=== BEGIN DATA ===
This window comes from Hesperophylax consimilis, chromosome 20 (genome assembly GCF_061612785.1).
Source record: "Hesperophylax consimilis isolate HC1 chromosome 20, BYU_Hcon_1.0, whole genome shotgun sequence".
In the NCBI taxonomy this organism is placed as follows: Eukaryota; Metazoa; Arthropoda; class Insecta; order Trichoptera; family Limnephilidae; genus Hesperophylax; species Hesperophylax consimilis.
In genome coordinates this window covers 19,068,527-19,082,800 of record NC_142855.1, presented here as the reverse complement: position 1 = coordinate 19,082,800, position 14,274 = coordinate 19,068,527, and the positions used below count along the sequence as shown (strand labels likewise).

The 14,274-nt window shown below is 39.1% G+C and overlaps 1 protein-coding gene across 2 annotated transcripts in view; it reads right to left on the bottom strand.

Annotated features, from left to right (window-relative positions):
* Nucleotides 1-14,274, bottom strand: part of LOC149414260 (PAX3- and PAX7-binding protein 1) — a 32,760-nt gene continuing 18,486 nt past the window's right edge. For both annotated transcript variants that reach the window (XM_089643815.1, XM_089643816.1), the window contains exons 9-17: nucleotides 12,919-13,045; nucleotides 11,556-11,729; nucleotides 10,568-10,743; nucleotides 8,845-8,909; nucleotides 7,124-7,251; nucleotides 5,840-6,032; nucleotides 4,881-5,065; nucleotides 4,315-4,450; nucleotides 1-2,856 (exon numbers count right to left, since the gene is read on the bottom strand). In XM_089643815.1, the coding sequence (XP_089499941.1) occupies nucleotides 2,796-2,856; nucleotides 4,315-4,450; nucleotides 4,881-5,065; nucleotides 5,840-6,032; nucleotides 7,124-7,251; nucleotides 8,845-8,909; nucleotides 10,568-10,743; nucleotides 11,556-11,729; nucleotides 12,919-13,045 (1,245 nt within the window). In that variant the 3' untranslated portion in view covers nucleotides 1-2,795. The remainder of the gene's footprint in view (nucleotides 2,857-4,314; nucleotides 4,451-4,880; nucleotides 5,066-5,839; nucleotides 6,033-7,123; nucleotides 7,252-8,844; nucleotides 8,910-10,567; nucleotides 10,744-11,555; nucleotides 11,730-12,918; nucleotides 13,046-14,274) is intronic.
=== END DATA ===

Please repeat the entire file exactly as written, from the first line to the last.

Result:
This window comes from Hesperophylax consimilis, chromosome 20 (genome assembly GCF_061612785.1).
Source record: "Hesperophylax consimilis isolate HC1 chromosome 20, BYU_Hcon_1.0, whole genome shotgun sequence".
In the NCBI taxonomy this organism is placed as follows: Eukaryota; Metazoa; Arthropoda; class Insecta; order Trichoptera; family Limnephilidae; genus Hesperophylax; species Hesperophylax consimilis.
In genome coordinates this window covers 19,068,527-19,082,800 of record NC_142855.1, presented here as the reverse complement: position 1 = coordinate 19,082,800, position 14,274 = coordinate 19,068,527, and the positions used below count along the sequence as shown (strand labels likewise).

The 14,274-nt window shown below is 39.1% G+C and overlaps 1 protein-coding gene across 2 annotated transcripts in view; it reads right to left on the bottom strand.

Annotated features, from left to right (window-relative positions):
* Nucleotides 1-14,274, bottom strand: part of LOC149414260 (PAX3- and PAX7-binding protein 1) — a 32,760-nt gene continuing 18,486 nt past the window's right edge. For both annotated transcript variants that reach the window (XM_089643815.1, XM_089643816.1), the window contains exons 9-17: nucleotides 12,919-13,045; nucleotides 11,556-11,729; nucleotides 10,568-10,743; nucleotides 8,845-8,909; nucleotides 7,124-7,251; nucleotides 5,840-6,032; nucleotides 4,881-5,065; nucleotides 4,315-4,450; nucleotides 1-2,856 (exon numbers count right to left, since the gene is read on the bottom strand). In XM_089643815.1, the coding sequence (XP_089499941.1) occupies nucleotides 2,796-2,856; nucleotides 4,315-4,450; nucleotides 4,881-5,065; nucleotides 5,840-6,032; nucleotides 7,124-7,251; nucleotides 8,845-8,909; nucleotides 10,568-10,743; nucleotides 11,556-11,729; nucleotides 12,919-13,045 (1,245 nt within the window). In that variant the 3' untranslated portion in view covers nucleotides 1-2,795. The remainder of the gene's footprint in view (nucleotides 2,857-4,314; nucleotides 4,451-4,880; nucleotides 5,066-5,839; nucleotides 6,033-7,123; nucleotides 7,252-8,844; nucleotides 8,910-10,567; nucleotides 10,744-11,555; nucleotides 11,730-12,918; nucleotides 13,046-14,274) is intronic.